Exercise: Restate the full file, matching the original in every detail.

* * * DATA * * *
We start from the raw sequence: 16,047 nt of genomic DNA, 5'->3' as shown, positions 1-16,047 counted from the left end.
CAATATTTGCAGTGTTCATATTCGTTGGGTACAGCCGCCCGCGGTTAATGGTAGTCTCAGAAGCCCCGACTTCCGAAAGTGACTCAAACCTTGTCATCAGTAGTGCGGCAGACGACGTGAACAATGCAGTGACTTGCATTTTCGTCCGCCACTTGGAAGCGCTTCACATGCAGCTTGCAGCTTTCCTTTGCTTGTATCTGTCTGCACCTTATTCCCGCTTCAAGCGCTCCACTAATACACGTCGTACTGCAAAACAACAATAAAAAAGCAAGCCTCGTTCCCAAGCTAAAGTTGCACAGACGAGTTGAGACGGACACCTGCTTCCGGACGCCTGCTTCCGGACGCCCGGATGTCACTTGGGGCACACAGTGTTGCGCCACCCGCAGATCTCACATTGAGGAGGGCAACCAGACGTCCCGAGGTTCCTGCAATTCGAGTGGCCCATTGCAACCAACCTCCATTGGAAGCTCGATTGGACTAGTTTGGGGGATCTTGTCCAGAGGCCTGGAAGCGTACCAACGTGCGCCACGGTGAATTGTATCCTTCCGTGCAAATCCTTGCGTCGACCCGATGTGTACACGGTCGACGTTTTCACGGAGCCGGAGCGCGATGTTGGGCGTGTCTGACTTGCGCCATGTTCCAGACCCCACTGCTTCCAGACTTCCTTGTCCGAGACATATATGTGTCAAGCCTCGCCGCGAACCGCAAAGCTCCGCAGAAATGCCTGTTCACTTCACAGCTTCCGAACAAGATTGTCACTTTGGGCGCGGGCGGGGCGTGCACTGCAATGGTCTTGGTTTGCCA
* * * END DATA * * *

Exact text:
We start from the raw sequence: 16,047 nt of genomic DNA, 5'->3' as shown, positions 1-16,047 counted from the left end.
CAATATTTGCAGTGTTCATATTCGTTGGGTACAGCCGCCCGCGGTTAATGGTAGTCTCAGAAGCCCCGACTTCCGAAAGTGACTCAAACCTTGTCATCAGTAGTGCGGCAGACGACGTGAACAATGCAGTGACTTGCATTTTCGTCCGCCACTTGGAAGCGCTTCACATGCAGCTTGCAGCTTTCCTTTGCTTGTATCTGTCTGCACCTTATTCCCGCTTCAAGCGCTCCACTAATACACGTCGTACTGCAAAACAACAATAAAAAAGCAAGCCTCGTTCCCAAGCTAAAGTTGCACAGACGAGTTGAGACGGACACCTGCTTCCGGACGCCTGCTTCCGGACGCCCGGATGTCACTTGGGGCACACAGTGTTGCGCCACCCGCAGATCTCACATTGAGGAGGGCAACCAGACGTCCCGAGGTTCCTGCAATTCGAGTGGCCCATTGCAACCAACCTCCATTGGAAGCTCGATTGGACTAGTTTGGGGGATCTTGTCCAGAGGCCTGGAAGCGTACCAACGTGCGCCACGGTGAATTGTATCCTTCCGTGCAAATCCTTGCGTCGACCCGATGTGTACACGGTCGACGTTTTCACGGAGCCGGAGCGCGATGTTGGGCGTGTCTGACTTGCGCCATGTTCCAGACCCCACTGCTTCCAGACTTCCTTGTCCGAGACATATATGTGTCAAGCCTCGCCGCGAACCGCAAAGCTCCGCAGAAATGCCTGTTCACTTCACAGCTTCCGAACAAGATTGTCACTTTGGGCGCGGGCGGGGCGTGCACTGCAATGGTCTTGGTTTGCCA